Physics and Astronomy, Department of

 

Date of this Version

Summer 7-29-2013

Comments

A DISSERTATION Presented to the Faculty of The Graduate College at the University of Nebraska In Partial Fulfillment of Requirements For the Degree of Doctor of Philosophy, Major: Physics and Astronomy, Under the Supervision of Professor David J. Sellmyer and Professor Ralph Skomski. Lincoln, Nebraska: July, 2013

Copyright (c) 2013 Rui Zhang

Abstract

Three systems involving low-dimensional magnetic nanostructures, namely the Kondo Effect in Isolated Cu(Fe) Clusters, Magnetization Reversal in Transition-Metal/Fe:SiO2 Thin Films, and Anisotropy and Micromagnetism of Fe/CrPt Bilayers, have been investigated to understand the magnetic interactions in iron nanostructures.

Kondo Effect in Isolated Cu(Fe) Clusters —Iron impurities were added into copper clusters embedded in an insulating matrix to ensure that the Kondo effect is strictly confined by the size of the cluster. The Kondo temperature of our naoscale system is 0.7 K, which is greatly suppressed from its bulk value of 29 K and is consistent with our theory prediction. This approach offers a new angle to experimentally probe the Kondo screening cloud.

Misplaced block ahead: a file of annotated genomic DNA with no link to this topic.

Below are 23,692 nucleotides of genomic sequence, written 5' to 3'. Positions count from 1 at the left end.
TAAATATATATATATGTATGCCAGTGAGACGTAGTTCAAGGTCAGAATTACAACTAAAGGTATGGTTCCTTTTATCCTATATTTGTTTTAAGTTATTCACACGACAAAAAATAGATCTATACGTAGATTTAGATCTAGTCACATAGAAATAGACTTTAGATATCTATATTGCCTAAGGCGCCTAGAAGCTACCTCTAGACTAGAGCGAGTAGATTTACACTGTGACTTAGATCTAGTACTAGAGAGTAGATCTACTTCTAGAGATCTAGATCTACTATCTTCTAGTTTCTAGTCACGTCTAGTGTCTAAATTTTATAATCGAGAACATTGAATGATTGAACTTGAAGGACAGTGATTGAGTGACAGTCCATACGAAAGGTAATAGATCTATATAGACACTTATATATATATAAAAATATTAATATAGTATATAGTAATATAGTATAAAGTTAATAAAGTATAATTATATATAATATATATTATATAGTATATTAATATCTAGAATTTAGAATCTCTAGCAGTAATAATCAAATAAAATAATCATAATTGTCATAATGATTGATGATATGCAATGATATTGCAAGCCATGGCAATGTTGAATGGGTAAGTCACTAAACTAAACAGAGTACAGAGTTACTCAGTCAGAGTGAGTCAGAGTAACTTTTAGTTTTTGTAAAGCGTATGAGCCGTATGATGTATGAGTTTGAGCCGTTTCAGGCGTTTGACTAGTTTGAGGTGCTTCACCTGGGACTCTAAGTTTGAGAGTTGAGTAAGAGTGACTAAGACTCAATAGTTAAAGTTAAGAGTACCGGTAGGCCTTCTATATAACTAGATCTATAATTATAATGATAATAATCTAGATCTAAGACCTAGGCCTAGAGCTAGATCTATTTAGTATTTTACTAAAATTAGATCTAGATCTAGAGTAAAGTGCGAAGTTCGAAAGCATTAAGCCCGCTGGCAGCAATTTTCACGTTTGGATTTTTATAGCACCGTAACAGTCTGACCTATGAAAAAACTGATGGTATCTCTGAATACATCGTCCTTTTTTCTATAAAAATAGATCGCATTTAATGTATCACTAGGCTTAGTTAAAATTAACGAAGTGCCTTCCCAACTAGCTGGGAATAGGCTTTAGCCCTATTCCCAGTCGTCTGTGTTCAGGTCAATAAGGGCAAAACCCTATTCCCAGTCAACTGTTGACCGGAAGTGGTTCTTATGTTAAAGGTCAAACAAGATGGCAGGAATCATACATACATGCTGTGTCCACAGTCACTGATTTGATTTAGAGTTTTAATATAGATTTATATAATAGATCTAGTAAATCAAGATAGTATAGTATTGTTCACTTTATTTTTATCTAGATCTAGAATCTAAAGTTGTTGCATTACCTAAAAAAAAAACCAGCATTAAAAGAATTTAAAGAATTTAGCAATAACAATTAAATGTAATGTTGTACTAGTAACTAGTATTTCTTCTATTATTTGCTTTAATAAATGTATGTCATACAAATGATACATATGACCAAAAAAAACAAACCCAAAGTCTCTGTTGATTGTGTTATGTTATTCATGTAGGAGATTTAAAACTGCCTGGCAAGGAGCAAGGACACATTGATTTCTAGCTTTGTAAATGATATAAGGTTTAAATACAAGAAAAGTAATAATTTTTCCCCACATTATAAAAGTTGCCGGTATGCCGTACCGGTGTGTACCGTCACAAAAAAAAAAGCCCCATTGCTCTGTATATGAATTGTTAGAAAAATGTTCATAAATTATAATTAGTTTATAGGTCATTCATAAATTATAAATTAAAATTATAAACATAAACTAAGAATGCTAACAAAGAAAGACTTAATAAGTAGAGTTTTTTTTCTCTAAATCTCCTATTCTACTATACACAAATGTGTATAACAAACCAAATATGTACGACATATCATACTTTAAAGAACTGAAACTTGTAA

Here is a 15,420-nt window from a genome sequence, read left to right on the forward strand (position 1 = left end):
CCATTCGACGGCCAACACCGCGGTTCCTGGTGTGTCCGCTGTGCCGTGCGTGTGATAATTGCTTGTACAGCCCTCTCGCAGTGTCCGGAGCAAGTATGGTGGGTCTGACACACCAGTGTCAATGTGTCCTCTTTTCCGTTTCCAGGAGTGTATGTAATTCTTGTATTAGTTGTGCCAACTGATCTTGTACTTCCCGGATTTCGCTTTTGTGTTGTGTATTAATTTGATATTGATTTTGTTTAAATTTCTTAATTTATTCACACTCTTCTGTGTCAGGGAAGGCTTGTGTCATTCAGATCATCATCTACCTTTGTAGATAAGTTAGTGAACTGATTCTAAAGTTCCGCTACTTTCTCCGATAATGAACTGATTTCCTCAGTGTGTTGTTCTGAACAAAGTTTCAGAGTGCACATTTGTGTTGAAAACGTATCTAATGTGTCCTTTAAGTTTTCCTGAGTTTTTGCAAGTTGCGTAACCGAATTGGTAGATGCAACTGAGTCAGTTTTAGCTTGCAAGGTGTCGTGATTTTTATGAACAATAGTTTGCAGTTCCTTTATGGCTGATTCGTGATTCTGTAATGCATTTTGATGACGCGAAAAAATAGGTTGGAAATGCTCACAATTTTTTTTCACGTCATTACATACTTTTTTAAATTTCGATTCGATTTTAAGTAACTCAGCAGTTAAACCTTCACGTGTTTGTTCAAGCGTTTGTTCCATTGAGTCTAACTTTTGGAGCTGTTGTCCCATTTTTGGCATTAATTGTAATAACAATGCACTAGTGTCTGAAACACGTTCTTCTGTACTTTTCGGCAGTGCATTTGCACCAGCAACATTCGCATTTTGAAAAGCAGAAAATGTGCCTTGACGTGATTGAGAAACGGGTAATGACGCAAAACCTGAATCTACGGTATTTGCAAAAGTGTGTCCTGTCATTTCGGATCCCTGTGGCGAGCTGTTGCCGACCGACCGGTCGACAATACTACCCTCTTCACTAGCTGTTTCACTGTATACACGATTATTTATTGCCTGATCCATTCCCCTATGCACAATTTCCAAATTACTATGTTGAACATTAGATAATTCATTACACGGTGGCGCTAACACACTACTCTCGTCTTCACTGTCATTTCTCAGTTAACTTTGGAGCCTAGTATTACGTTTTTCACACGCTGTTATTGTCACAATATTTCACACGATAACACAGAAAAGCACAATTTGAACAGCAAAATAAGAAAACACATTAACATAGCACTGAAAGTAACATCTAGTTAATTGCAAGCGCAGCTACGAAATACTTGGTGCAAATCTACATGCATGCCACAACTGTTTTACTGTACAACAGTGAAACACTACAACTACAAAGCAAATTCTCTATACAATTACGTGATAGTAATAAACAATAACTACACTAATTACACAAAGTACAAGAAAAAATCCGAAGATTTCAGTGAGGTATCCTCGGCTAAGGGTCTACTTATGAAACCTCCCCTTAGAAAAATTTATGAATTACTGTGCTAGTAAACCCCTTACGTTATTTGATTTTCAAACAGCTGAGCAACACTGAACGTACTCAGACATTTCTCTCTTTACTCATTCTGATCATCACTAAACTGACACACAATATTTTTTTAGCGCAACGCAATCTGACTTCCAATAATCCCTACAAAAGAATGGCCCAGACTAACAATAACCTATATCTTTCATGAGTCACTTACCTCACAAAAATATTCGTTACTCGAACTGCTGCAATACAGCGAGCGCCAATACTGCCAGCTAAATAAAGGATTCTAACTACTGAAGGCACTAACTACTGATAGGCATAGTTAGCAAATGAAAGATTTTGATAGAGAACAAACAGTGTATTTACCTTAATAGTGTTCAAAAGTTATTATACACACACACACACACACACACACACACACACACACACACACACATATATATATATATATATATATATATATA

Magnetization Reversal in Transition-metal/Fe:SiO2 Thin Films —A novel way has been proposed to improve the performance of the soft-magnetic layers via magnetostatic interactions through iron clusters. All tested soft magnetic materials showed clear signs of coercivity reduction and for certain materials, such as Co-Fe-B, the permeability was also improved by factors of up to 5. This method opens up a new path towards the design of free layers used in magnetic tunneling junctions and spin-valve structures.

Anisotropy and Micromagnetism of CrPt / Fe Bilayers —Iron thin films, exchange-coupled to an adjacent antiferromagnetic CrPt layer, have been used as a probe to measure the anisotropy of L10-ordered CrPt. The alloy is of interest as a replacement for the Mn-based antiferromagnetic layers in magnetic tunneling junctions, but its anisotropy has been largely underestimated due to the complications introduced by magnetic annealing. The estimated value from our methods is -438 kJ/m3, which is much closer to its theoretical prediction than values obtained by other experimental methods.

The present findings have several scientific and technologic implications, as described in the main part of the thesis.

Advisor: David J. Sellmyer and Ralph Skomski